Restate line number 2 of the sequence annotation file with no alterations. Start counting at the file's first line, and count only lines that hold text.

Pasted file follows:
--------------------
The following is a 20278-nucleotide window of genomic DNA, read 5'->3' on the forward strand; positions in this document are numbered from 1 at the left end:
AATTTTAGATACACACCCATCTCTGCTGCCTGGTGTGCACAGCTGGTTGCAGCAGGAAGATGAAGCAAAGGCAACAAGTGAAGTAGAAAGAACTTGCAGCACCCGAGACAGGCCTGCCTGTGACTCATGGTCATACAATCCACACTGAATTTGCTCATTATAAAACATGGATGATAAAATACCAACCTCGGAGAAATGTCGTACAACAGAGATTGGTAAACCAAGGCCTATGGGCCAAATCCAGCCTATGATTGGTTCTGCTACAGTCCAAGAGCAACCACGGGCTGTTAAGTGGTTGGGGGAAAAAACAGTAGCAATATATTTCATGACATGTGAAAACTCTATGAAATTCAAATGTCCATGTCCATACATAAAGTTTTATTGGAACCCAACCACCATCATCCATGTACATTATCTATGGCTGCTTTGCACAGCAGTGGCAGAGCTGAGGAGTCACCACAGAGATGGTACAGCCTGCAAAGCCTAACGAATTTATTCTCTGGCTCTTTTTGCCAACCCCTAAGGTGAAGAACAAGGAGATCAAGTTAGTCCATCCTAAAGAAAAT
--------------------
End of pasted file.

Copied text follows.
AATTTTAGATACACACCCATCTCTGCTGCCTGGTGTGCACAGCTGGTTGCAGCAGGAAGATGAAGCAAAGGCAACAAGTGAAGTAGAAAGAACTTGCAGCACCCGAGACAGGCCTGCCTGTGACTCATGGTCATACAATCCACACTGAATTTGCTCATTATAAAACATGGATGATAAAATACCAACCTCGGAGAAATGTCGTACAACAGAGATTGGTAAACCAAGGCCTATGGGCCAAATCCAGCCTATGATTGGTTCTGCTACAGTCCAAGAGCAACCACGGGCTGTTAAGTGGTTGGGGGAAAAAACAGTAGCAATATATTTCATGACATGTGAAAACTCTATGAAATTCAAATGTCCATGTCCATACATAAAGTTTTATTGGAACCCAACCACCATCATCCATGTACATTATCTATGGCTGCTTTGCACAGCAGTGGCAGAGCTGAGGAGTCACCACAGAGATGGTACAGCCTGCAAAGCCTAACGAATTTATTCTCTGGCTCTTTTTGCCAACCCCTAAGGTGAAGAACAAGGAGATCAAGTTAGTCCATCCTAAAGAAAAT